Dacryocystorhinostomy (DCR) is a common oculoplastic procedure performed to treat and relieve the symptoms of blocked tear ducts such as excessive watering of the eyes.
There are two small openings along the eyelids that drain some of the tears covering your eye into an area called the lacrimal sac, which then leads to the tear duct. The tear duct passes around the bony structures surrounding your nose and drains into your nasal cavity. Sometimes, this drainage system gets blocked and this can cause excessive tearing (epiphora), crusting around the eyelids, and mucous discharge. The blocked tear duct can also become infected.
When the nasolacrimal draining system does not function properly, the aim of the DCR is to restore the flow of tears from the lacrimal sac into the nose by creating a new passage, bypassing blockage below the lacrimal sac and allows tears to drain normally again.
Not everyone who has a blocked tear duct needs a DCR. Depending on the cause of your blocked tear duct and severity of your symptoms, different treatment options may be recommended by your surgeon. If your symptoms of watery eyes, mucous discharge, and crusting around the eyelids are severe enough to interfere with your daily activities, then DCR surgery may be indicated. DCR would be required if you have an infection in the tear sac (acute dacryocystitis) as a result of the blocked tear duct, in order to prevent repeated attacks of a red, painful swelling at the corner of the eye.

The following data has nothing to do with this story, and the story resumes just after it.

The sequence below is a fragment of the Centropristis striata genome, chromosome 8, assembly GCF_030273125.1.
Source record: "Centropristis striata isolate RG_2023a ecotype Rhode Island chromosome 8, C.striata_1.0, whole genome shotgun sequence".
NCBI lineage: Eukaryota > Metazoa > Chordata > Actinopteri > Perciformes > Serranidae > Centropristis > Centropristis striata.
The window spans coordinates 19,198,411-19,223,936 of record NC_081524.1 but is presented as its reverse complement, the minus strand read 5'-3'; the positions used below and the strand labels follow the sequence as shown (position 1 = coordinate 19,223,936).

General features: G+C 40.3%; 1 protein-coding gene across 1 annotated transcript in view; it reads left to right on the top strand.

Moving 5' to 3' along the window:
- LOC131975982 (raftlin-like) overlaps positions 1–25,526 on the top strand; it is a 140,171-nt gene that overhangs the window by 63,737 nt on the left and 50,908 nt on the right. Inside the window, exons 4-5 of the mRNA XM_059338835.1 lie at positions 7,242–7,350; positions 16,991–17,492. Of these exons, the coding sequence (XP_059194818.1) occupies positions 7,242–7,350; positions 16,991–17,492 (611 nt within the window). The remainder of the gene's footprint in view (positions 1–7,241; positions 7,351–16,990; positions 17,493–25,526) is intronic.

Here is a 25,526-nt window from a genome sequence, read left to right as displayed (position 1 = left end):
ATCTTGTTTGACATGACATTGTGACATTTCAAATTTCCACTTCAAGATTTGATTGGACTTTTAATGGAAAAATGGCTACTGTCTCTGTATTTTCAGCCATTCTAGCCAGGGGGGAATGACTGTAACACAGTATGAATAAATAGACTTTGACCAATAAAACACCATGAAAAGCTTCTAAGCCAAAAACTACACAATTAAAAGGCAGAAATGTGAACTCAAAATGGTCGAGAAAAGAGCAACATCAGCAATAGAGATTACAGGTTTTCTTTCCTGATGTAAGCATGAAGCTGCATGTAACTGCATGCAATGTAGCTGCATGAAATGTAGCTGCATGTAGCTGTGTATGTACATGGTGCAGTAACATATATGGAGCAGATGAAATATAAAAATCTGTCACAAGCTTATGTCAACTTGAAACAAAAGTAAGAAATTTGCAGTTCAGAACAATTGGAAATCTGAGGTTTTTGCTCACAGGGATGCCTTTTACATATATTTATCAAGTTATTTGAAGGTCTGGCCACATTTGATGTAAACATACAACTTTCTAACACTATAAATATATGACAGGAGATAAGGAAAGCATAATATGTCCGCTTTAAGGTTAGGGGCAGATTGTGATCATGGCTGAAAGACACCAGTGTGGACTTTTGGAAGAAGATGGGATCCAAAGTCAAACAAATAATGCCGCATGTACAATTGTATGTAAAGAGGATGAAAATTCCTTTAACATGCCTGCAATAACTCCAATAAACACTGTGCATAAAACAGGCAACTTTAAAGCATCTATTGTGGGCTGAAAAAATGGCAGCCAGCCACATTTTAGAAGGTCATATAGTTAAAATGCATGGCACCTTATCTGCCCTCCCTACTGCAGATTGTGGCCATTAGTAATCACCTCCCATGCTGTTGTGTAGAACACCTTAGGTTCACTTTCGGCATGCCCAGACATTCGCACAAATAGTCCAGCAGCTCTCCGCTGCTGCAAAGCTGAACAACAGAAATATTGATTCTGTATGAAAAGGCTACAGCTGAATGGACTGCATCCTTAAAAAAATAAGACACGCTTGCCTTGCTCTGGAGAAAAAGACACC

DCR may be performed externally through the skin or endoscopically from within the nose. During an external DCR, a small incision in the skin is made in the area under your eye and next to your nose. Through this incision, the surgeon creates a small opening in the bone beneath which then connects the lacrimal sac to the nasal cavity. Sometimes a small tube may be left there to help keep the new tear duct open. In endoscopic DCR, the tear sac is reached from the inside of the nose, using a small telescopic instrument called an endoscope. The endoscope allows the surgeon to see inside the nose and make an opening between the tear sac and the nose but without a cut in the skin or stitches for this operation. Silicone tubing is always placed at the time of surgery to keep the new tear passage open. The surgeon will recommend the best type of surgery for you.
The success rate for DCR is high at approximately 80-90%. There should be a resolution or an improvement in the symptoms of watery eyes, resulting in significant comfort level. DCR is very successful in treating infection of the blocked tear ducts (acute dacryocystitis). Risks with any surgery need to be considered and they include bleeding from the nose or the tissues around the eye, scarring of the nose after external DCR, infections, displacement of the tube. If the initial operation fails to resolve the excessive tearing, a further operation may be required.